New York’s Financial Regulator Releases Guidelines For Stablecoin Issuers

Under the DFS’ regulatory guidance, stablecoin issuers will have to fully back their tokens with reserve assets like U.S Treasury bills, notes, and bonds.

The New York State Department of Financial Services (DFS) has announced new regulatory guidance for the issuance of stablecoins pegged to the U.S. dollar in the state, a press release unveiled.

These guidelines will apply to all DFS-regulated stablecoin issuers. At the moment, these include Gemini Trust Company, Paxos Trust Company, and GMO-Z.com Trust Company.

The requirements for stablecoin issuers in New York include backing tokens fully with reserve assets. Per DFS, the market value of the reserve assets should be equal to the number of outstanding tokens at the end of each business day.

Additionally, the guidelines stipulate that issuers must separate reserve assets from their proprietary assets. Stablecoin issuers will have to hold their reserve assets with U.S. state or federally chartered depository institutions and/or asset custodians.

Reserve assets must comprise US Treasury bills that mature within three months. Also, they must include Reverse repurchase agreements, fully-collateralized by US Treasury bills, US Treasury notes, and/or US Treasury bonds. Lastly, they can also be Deposit accounts at US state or federally chartered depository institutions.

On top of this, stablecoin issuers within New York must embrace clear, conspicuous redemption policies. DFS must sign off the redemption policies beforehand. This requirement would enable stablecoin holders to redeem their holdings at par with the U.S. dollar.

Moreover, stablecoin issuers must have an independent Certified Public Accountant (CPA) conduct audits on their reserves at least once a month. The CPA must be licensed in the U.S. and apply the attestation standards of the American Institute of Certified Public Accountants (AICPA).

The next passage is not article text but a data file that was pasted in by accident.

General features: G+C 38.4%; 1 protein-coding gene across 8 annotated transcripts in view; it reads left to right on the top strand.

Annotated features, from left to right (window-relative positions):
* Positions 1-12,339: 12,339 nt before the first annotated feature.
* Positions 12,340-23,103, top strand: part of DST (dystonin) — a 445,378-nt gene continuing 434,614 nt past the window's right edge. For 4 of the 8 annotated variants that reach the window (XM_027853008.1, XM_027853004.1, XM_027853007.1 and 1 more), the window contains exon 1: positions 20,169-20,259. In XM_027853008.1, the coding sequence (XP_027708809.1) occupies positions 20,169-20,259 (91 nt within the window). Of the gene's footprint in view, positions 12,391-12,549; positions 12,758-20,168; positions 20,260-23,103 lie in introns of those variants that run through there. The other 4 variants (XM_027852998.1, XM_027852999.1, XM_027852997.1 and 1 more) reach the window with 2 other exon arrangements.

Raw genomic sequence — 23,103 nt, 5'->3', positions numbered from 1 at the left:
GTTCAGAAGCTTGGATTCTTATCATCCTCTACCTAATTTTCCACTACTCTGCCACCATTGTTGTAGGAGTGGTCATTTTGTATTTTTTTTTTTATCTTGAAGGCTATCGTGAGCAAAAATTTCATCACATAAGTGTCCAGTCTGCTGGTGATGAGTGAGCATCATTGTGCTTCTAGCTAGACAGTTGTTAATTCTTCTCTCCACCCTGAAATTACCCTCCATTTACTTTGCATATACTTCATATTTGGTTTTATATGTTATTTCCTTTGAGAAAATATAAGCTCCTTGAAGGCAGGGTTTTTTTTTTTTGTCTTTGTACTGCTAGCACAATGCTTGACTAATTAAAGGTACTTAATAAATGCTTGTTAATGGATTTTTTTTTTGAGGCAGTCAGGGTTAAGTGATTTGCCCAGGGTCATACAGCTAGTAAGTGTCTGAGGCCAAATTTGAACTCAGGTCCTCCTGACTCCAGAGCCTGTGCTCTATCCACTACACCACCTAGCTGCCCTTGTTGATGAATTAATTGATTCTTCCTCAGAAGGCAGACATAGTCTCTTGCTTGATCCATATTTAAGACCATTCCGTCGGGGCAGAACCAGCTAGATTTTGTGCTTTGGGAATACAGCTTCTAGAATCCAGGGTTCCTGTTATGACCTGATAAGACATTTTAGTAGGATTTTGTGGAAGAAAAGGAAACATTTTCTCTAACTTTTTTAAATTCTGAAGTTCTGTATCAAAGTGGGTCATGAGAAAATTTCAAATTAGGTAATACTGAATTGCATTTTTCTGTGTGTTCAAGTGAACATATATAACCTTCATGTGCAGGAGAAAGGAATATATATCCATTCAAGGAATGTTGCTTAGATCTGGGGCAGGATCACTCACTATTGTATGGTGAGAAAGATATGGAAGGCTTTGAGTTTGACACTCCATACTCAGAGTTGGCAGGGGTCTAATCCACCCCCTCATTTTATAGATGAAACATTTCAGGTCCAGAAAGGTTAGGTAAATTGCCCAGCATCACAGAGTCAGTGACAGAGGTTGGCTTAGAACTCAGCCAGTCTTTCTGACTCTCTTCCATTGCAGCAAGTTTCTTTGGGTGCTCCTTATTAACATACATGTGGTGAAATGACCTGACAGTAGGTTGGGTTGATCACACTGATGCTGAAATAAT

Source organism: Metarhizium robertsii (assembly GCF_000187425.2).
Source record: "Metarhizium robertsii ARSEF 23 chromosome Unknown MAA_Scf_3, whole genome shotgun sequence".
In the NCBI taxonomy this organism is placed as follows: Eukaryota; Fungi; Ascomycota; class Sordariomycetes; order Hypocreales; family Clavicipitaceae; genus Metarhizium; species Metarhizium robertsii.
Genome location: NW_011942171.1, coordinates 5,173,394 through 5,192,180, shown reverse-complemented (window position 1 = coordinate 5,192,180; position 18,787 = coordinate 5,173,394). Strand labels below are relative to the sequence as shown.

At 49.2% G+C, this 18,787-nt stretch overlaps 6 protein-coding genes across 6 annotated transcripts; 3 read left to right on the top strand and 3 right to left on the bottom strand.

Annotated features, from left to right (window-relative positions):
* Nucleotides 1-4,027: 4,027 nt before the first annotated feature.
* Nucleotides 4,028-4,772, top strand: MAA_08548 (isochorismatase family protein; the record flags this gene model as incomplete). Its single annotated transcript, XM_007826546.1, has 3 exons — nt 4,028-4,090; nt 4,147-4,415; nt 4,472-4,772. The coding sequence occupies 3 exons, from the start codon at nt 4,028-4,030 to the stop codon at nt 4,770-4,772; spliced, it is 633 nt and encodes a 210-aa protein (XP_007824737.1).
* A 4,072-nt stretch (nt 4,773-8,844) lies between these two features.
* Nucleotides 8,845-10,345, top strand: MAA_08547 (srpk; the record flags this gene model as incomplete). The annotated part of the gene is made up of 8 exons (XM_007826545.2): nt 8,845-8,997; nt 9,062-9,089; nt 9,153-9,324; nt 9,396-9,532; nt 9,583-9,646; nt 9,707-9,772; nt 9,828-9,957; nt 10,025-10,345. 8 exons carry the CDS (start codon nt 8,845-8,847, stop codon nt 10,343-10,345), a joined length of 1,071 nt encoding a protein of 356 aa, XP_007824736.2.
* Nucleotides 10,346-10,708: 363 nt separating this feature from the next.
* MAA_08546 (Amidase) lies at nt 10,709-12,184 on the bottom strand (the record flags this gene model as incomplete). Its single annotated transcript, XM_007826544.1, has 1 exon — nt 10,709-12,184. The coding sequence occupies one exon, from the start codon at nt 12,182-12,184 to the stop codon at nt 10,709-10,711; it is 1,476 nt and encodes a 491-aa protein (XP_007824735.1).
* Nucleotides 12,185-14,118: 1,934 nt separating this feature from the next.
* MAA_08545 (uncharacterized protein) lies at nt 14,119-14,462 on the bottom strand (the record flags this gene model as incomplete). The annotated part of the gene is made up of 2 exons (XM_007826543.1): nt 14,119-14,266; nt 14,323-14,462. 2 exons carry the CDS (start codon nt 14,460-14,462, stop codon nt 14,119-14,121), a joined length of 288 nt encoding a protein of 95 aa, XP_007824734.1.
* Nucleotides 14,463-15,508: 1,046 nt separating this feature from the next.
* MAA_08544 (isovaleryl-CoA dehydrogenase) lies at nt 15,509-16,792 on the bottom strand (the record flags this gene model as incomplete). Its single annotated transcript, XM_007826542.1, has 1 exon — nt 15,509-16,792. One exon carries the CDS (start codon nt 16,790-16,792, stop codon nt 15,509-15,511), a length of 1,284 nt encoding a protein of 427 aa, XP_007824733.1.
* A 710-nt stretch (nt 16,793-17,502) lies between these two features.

Spearheading Crypto Regulation

According to DFS Superintendent Adrienne A. Harris, the DFS has been dealing with stablecoins since 2018. She added that the agency has had to meet conservative reserve requirements. Also, it had to offer regular attestations to protect consumers while ensuring the stability of issued tokens.

Harris continued:

Leveraging our years of expertise in the space, our Regulatory Guidance today creates clear criteria for virtual currency companies looking to issue USD-backed stablecoins in New York.

Through the regulatory guidance, New York has become the first U.S. state to introduce stricter stablecoin regulations since Terra USD (UST) imploded. New York has issued stablecoin issuance guidelines. However, the U.S. has not decided yet on its plans to regulate the space.

Previously, Senator Patrick Toomey introduced the Stablecoin Transparency of Reserves and Uniform Safe Transactions (Stablecoin TRUST) Act of 2022. The bill referred to stablecoins as “payment stablecoins” – digital assets that the issuer can directly convert into fiat currencies. Moreover, they have a stable value relative to a fiat currency.

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The Stablecoin TRUST Act stipulates stablecoin issuers must secure a license from the Office of the Comptroller of Currency (OCC). Also, they must get a state money transmitter permit, or obtain a traditional bank charter.

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